Ben and I ran through a 2 player game of Moctezuma's Revenge tonight - it took maybe 40 minutes. The rules are simple, the game is pretty simple, and I wondered if it would be interesting to play or just boring.
While at first I was skeptical, and the action felt a little uninteresting, I'm happy to report that as the game developed it did feel more fun and more interesting. There were a couple of issues that I'll address for the next playtest, which will be tomorrow night, probably with 3 players:
* With the 5 actions a turn, and the only thing costing 1 action being "move", there were a lot of times when you simply had to waste an action. This felt crappy, and I remember from All For One playtests that players don't like that. I considered just making it 3 actions per turn, so you could move and search a little, you could move, move, move, or you could spend your whole turn searching a temple - no wasted actions! Another idea which I think I'll use instead (or in addition) is to add an action when searching. Currently it's 2 actions = draw 2 cards, keep 1; 3 actions = draw 5 cards keep 1. I think I'll add 1 action = draw 1 card, keep none. (cards not kept go on the bottom of the Temple deck).
* I think peeking at 2 or 5 Curse chits at a time s pretty powerful - I'm going to try making it 1 action = peek at 1 chit, 2 actions peek at 3 chits, no option to spend 3 actions looking at 5 chits. So maximum in one turn you could look at 3+3+1=7 chits, which happens to be the same maximum per turn under current rules (2+5), but I think that will be better overall. I might reduce the actions to 3 per turn as well, which means in one turn you could look at a maximum of 4 chits. I would like it to be worth looking at some chit sometimes, but not worth it to spend a bunch of urns just looking at chits.
* I'm thinking for the Clue temples - in order for the treasures to 'count as clues' and score the bonus, maybe they ought to have to be larger than 1vp worth... or "one from each temple, minimum value 2 (or 3)". Or maybe the value of the bonus could be the sum ff the values on the set of cards collected, you just have to get 1 of each to score them.
Edit: I'm liking the idea of scoring based on the actual cards you take out of the temple... part of the game I kind of like is acting based on your opponents' actions, so if they pull out a 5vp card vs a 1vp card, that should mean something. I think for the Lost City clue temples to be interesting, they should encourage taking a larger valued clue.
* I might try a more random method of determining which temple's curse chits are revealed each round, Ben suggested rolling 2d8, which would speed up the game some, but not too much because often the die would come up 8 (when nothing would happen), and once temples start to get fully flipped, they could be rolled again (in which case probably nothing happens). The strict flipping of 1 chit each round seemed to work fine, but it might have given us too many turns each. I think it would be neat if you could visit every temple and collect 1 card from each only if you don't dilly-dally or stop to do research.
Edit: I think I'll stick with a mechanical "flip the next chit" rule for now.
Thursday, September 11, 2008
Ben and I ran through a 2 player game of Moctezuma's Revenge tonight - it took maybe 40 minutes. The rules are simple, the game is pretty simple, and I wondered if it would be interesting to play or just boring.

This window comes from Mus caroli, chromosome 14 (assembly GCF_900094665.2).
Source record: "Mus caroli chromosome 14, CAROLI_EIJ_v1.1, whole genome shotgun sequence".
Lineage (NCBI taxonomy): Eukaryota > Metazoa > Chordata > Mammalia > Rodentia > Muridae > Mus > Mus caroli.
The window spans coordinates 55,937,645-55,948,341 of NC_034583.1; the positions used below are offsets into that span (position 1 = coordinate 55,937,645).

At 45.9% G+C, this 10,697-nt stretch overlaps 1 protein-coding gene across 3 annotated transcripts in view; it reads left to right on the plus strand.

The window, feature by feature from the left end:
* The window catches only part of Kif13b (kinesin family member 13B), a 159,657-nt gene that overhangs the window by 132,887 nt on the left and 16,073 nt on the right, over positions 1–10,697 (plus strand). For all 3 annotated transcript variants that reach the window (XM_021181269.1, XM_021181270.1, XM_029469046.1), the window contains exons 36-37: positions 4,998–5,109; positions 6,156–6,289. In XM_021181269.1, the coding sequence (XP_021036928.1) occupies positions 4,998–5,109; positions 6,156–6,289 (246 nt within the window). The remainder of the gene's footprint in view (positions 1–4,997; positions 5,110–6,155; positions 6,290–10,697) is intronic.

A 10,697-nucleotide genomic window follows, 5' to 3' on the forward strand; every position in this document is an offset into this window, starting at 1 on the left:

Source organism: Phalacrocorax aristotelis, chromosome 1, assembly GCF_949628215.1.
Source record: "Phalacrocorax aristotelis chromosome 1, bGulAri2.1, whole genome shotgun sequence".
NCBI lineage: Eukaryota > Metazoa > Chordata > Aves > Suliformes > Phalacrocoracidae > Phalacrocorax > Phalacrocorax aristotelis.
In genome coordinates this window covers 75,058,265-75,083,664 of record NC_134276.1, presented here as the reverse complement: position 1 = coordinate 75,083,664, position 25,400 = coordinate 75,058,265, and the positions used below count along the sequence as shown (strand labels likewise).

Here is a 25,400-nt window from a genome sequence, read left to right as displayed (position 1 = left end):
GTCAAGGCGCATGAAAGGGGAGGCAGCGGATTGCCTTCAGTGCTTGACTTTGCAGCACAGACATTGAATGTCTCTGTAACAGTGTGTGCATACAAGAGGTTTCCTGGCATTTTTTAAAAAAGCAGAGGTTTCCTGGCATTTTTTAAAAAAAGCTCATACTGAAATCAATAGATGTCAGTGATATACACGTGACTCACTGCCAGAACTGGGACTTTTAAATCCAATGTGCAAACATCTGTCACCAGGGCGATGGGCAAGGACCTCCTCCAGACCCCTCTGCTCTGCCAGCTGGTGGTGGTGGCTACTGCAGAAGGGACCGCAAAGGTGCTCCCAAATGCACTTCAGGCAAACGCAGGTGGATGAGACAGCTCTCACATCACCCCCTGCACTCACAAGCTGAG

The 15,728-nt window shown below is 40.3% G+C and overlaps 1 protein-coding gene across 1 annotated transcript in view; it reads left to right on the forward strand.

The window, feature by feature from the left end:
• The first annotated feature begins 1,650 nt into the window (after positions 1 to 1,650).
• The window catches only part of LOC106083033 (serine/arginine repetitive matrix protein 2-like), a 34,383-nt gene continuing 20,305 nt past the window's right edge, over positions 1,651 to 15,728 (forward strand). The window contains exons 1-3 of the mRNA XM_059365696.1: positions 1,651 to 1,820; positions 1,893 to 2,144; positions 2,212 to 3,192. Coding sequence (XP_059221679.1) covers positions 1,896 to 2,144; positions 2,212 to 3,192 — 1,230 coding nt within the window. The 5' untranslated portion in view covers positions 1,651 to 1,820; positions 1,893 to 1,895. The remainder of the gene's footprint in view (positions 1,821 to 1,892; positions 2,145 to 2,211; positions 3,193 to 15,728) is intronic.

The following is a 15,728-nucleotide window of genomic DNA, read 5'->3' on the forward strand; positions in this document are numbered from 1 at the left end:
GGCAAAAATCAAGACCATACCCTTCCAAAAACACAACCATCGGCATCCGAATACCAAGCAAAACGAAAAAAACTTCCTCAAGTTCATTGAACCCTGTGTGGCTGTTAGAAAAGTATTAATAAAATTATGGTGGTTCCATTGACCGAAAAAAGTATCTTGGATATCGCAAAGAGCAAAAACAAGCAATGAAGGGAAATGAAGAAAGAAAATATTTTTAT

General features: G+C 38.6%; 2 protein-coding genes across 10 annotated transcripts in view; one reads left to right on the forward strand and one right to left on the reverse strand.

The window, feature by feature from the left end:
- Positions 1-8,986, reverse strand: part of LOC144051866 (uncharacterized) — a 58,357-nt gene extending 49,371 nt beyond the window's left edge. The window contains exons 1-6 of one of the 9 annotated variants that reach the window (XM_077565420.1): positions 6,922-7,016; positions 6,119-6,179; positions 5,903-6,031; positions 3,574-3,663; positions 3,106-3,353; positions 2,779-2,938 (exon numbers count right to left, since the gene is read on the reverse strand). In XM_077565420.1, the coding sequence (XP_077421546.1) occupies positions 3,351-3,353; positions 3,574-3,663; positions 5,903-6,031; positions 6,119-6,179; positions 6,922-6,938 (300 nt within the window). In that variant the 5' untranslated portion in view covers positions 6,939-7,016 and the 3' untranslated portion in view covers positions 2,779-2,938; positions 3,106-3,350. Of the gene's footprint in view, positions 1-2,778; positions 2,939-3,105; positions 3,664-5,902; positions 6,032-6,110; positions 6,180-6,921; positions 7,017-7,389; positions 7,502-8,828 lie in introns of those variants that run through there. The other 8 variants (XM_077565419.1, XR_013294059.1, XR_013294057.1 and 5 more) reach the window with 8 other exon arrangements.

Tuesday, September 09, 2008
by Seth Jaffee
A game of research and exploration for 2-6 players
At the height of the Aztec empire, great temples were built for the Kings. When their time had come, the Kings were entombed in their temples to be revered forever, surrounded by great treasures of the Aztec people! While researching the temples it’s easy to make off with Aztec treasure, but some of the kings are cursed!
Research the temples and collect treasure, but beware of cursed treasure – it’ll count against you! Also, some temples contain clues to the whereabouts of the fabled lost City of Gold! Find all the clues and lead the way to El Dorado!
1 Game board with spaces for 10 temple decks, as well as a chart for Aztec king names and spaces for curse chits.
16 Curse chits – 7 “Cursed!” And 9 “Safe”
10 Temple decks of 11 cards each, labeled with a number (1-10) and with a VP value (5/3/3/2/2/2/1/1/1/1/1)
10 Name cards – 7 with names of Aztec kings, and 3 that indicate Clue temples
6 Researcher pawns in 6 different colors
1 pad of Record sheets
Shuffle the Name cards face down and distribute 1 to each Temple deck. Shuffle the temple decks separately and place them in the 10 temple locations on the board.
Mix the Curse chits and distribute them face down to the 15 Curse Chit spaces on the board (next to the names of the Aztec kings).
Each player chooses a player color and places the Researcher of his color on the Library space.
Randomly determine who will play first. Play will continue clockwise around the table.
On your turn you will have 5 Action points to spend. The actions you can do are:
1 action: Move your Researcher to an adjacent location.
Research Kings (at Library):
2 actions: Peek at 2 face down Curse chits.
3 actions: Peek at 5 face down Curse chits.
Explore Temple (at a temple):
2 actions: Draw 2 temple cards. Keep 1 and put the rest on the bottom of the deck.
3 actions: Draw 5 temple cards. Keep 1 and put the rest on the bottom of the deck.
* Note: you may never keep the Name card from a temple deck.
After each player has had 1 turn, flip 1 Curse chit face up (start with the first column of chits, turning up the topmost face down chit, then moving to the 2nd column, and finally Moctezuma’s 3rd chit).
When Moctezuma’s 3rd chit is turned face up, the game is over and scores are tallied. Determine which treasure cards come from a Cursed temple, which come from a Safe temple, and which come from a Clue temple.